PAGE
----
Turns out that the reason behind the five Ohio State players who were busted for selling Ohio State memorabilia are not suspended of the Sugar Bowl is because the bowl's CEO Paul Hoolahan pushed hard to get the Buckeyes to play at full strength. Hoolahan was unapologetic by saying he wanted to see the best matchup and for the obvious reasons was to get good ratings.
He also wanted to preserve the Sugar Bowl's integrity:
"I made the point that anything that could be done to preserve the integrity of this year's game, we would greatly appreciate it," Hoolahan said. "That appeal did not fall on deaf ears, and I'm extremely excited about it, that the Buckeyes are coming in at full strength and with no dilution."
Integrity! Sir, you, the NCAA and Ohio State have no integrity if you think it is a good thing to allow players to play in your for-profit bowl game after clearly violating NCAA violations back on Dec. 7.
Hoolahan also went onto say that he pushed for the players to play because of lackluster television ratings in a few of the past games:
Preserving the matchup between No. 6 Ohio State and No. 8 Arkansas was very important to the Sugar Bowl, which has seen some poor games in recent years: Georgia crushing Hawaii 41-10 in 2008, Utah upsetting Alabama 31-17 in 2009 and Florida thrashing Cincinnati 51-24 last season.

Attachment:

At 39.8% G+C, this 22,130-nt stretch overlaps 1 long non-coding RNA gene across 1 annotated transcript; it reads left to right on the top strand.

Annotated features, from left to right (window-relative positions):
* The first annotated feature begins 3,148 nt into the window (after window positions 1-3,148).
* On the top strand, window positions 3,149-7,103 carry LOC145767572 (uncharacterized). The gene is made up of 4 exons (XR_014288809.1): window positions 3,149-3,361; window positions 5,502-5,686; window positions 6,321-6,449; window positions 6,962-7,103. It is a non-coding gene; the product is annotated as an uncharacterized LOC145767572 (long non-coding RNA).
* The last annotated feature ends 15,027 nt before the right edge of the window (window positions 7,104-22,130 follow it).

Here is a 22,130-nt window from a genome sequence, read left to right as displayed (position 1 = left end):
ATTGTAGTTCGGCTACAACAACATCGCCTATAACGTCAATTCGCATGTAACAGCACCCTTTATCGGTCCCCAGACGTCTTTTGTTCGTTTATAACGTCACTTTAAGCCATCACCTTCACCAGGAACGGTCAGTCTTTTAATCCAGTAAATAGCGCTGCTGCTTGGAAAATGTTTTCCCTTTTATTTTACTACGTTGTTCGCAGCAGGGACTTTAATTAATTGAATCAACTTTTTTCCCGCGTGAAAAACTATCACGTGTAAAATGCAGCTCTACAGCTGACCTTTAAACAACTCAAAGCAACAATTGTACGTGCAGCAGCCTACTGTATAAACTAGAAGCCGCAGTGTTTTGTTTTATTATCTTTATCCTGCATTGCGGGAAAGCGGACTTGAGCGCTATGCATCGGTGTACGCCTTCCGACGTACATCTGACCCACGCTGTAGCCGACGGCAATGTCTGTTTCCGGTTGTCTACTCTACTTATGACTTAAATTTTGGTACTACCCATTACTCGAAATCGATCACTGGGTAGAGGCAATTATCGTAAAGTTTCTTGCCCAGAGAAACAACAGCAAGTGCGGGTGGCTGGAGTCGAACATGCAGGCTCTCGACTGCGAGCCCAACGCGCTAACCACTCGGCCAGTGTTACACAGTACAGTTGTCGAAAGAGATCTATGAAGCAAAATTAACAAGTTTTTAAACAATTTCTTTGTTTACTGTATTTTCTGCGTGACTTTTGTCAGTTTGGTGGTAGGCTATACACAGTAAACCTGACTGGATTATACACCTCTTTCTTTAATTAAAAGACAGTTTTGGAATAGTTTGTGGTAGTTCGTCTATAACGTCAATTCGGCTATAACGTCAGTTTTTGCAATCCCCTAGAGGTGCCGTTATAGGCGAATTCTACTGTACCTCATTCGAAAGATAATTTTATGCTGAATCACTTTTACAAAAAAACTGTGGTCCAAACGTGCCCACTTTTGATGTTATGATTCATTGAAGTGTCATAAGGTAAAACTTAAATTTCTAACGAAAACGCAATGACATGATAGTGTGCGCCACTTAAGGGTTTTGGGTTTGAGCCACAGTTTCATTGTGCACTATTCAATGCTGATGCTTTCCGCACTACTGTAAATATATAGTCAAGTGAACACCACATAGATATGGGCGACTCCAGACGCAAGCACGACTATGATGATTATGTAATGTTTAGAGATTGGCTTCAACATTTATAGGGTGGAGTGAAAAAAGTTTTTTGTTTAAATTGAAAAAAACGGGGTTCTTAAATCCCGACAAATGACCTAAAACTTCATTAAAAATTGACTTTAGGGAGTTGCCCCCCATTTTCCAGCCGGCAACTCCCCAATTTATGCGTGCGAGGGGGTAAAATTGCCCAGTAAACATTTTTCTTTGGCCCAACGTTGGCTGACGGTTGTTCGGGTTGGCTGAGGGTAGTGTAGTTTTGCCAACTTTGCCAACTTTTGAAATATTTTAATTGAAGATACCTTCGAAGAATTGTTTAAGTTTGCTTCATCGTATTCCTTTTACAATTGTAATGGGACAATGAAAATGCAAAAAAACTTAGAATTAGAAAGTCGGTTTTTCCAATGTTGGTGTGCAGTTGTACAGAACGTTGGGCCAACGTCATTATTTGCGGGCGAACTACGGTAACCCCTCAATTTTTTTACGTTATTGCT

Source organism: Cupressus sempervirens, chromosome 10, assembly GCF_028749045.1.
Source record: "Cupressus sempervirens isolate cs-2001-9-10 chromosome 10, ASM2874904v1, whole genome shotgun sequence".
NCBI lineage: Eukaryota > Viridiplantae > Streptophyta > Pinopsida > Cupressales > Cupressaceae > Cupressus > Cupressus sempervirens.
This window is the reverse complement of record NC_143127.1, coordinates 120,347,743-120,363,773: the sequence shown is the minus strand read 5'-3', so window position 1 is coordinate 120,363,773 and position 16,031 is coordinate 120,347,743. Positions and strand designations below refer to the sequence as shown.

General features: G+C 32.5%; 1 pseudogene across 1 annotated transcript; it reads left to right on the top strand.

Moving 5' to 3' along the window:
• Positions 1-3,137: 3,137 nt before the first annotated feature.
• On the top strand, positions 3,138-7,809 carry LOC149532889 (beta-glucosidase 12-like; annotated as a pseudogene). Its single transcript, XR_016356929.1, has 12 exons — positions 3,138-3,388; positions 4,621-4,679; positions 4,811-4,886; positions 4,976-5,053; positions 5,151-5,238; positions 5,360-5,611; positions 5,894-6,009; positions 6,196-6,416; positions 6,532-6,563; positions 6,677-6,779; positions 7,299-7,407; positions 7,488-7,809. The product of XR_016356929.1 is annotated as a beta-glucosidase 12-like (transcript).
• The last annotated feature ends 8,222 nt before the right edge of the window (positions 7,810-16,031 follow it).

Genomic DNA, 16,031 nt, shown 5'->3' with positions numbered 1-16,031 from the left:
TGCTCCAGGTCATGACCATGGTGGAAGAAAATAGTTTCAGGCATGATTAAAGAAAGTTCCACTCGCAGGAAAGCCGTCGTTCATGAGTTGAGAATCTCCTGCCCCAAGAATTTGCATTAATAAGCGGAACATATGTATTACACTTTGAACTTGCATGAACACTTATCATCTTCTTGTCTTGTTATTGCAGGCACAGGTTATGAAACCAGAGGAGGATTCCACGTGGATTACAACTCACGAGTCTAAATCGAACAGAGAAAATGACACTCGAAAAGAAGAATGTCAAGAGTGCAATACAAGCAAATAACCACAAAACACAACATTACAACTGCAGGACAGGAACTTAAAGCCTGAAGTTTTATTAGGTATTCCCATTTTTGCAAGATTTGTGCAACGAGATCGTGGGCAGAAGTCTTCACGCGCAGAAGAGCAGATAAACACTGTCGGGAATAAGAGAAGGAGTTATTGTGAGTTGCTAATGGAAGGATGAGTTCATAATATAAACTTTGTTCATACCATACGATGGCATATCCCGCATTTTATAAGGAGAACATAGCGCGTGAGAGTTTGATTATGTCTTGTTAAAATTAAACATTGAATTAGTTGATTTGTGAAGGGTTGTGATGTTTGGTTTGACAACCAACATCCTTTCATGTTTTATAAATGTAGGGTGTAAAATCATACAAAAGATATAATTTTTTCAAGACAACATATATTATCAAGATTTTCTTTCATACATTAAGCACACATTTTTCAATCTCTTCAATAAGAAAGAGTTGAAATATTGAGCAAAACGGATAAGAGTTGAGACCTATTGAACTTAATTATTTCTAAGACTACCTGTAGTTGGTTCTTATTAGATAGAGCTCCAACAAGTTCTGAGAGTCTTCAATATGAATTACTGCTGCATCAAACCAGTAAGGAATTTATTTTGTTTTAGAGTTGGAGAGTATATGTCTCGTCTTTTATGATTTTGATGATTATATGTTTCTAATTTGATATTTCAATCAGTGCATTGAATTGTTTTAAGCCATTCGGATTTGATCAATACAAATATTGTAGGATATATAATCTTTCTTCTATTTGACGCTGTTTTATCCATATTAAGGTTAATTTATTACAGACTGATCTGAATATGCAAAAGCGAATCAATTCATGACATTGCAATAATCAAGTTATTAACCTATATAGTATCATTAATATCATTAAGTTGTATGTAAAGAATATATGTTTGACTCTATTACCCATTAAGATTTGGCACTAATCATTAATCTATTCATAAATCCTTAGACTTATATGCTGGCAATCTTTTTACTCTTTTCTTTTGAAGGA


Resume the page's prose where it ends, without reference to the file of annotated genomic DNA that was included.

The most asinine comment to come from Hoolahan as he flat out says he did this for selfish reasons:
He said he was aware of the sentiment among many Buckeyes fans that the players should not be allowed to play.
"I appreciate and fully understand the Midwestern values and ethics behind that," he said. "But I'm probably thinking of this from a selfish perspective."
Now, I get why the Sugar Bowl would want these players to play. It would decrease ratings if Ohio State's most popular, and best players, are not on display for the bowl game. The NCAA has lost all control of college football, they are wildly inconsistent since Georgia wide receiver A.J. Green was suspended immediately for four games when he sold a game used jersey. However, these players who did the exact same thing get a pass by not being suspended right away and get to play in their biggest game of the year.
Let me be clear: I understand why the Sugar CEO wanted this. What I can't understand is how the NCAA allowed it. That's what's embarrassing.
Maybe I am naive in this thinking, but how did a bowl executive who run one game a year can wield more power then the entire NCAA. This is more proof that these bowl games have been and always be glorified exhibitions.
The only saving grace from this is that Ohio State head coach may suspended the players for part of the Sugar Bowl, and then a little of bit of integrity will be restored.
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